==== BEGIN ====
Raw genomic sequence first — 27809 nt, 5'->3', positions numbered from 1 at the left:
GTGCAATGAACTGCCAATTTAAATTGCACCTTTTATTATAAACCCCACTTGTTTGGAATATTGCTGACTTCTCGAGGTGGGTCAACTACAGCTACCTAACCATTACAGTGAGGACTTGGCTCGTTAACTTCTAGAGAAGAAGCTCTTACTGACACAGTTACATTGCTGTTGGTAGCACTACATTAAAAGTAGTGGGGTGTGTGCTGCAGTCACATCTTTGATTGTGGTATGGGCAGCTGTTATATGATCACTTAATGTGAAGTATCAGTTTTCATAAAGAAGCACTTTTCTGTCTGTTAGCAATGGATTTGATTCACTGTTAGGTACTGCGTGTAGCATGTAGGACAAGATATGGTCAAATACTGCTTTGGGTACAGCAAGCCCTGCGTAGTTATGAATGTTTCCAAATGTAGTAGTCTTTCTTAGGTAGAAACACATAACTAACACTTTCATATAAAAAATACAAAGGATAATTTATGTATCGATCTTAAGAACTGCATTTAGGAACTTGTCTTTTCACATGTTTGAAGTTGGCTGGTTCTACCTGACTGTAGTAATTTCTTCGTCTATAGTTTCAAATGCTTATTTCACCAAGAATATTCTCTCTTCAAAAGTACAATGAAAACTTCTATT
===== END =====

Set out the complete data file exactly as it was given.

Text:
Raw genomic sequence first — 27809 nt, 5'->3', positions numbered from 1 at the left:
GTGCAATGAACTGCCAATTTAAATTGCACCTTTTATTATAAACCCCACTTGTTTGGAATATTGCTGACTTCTCGAGGTGGGTCAACTACAGCTACCTAACCATTACAGTGAGGACTTGGCTCGTTAACTTCTAGAGAAGAAGCTCTTACTGACACAGTTACATTGCTGTTGGTAGCACTACATTAAAAGTAGTGGGGTGTGTGCTGCAGTCACATCTTTGATTGTGGTATGGGCAGCTGTTATATGATCACTTAATGTGAAGTATCAGTTTTCATAAAGAAGCACTTTTCTGTCTGTTAGCAATGGATTTGATTCACTGTTAGGTACTGCGTGTAGCATGTAGGACAAGATATGGTCAAATACTGCTTTGGGTACAGCAAGCCCTGCGTAGTTATGAATGTTTCCAAATGTAGTAGTCTTTCTTAGGTAGAAACACATAACTAACACTTTCATATAAAAAATACAAAGGATAATTTATGTATCGATCTTAAGAACTGCATTTAGGAACTTGTCTTTTCACATGTTTGAAGTTGGCTGGTTCTACCTGACTGTAGTAATTTCTTCGTCTATAGTTTCAAATGCTTATTTCACCAAGAATATTCTCTCTTCAAAAGTACAATGAAAACTTCTATT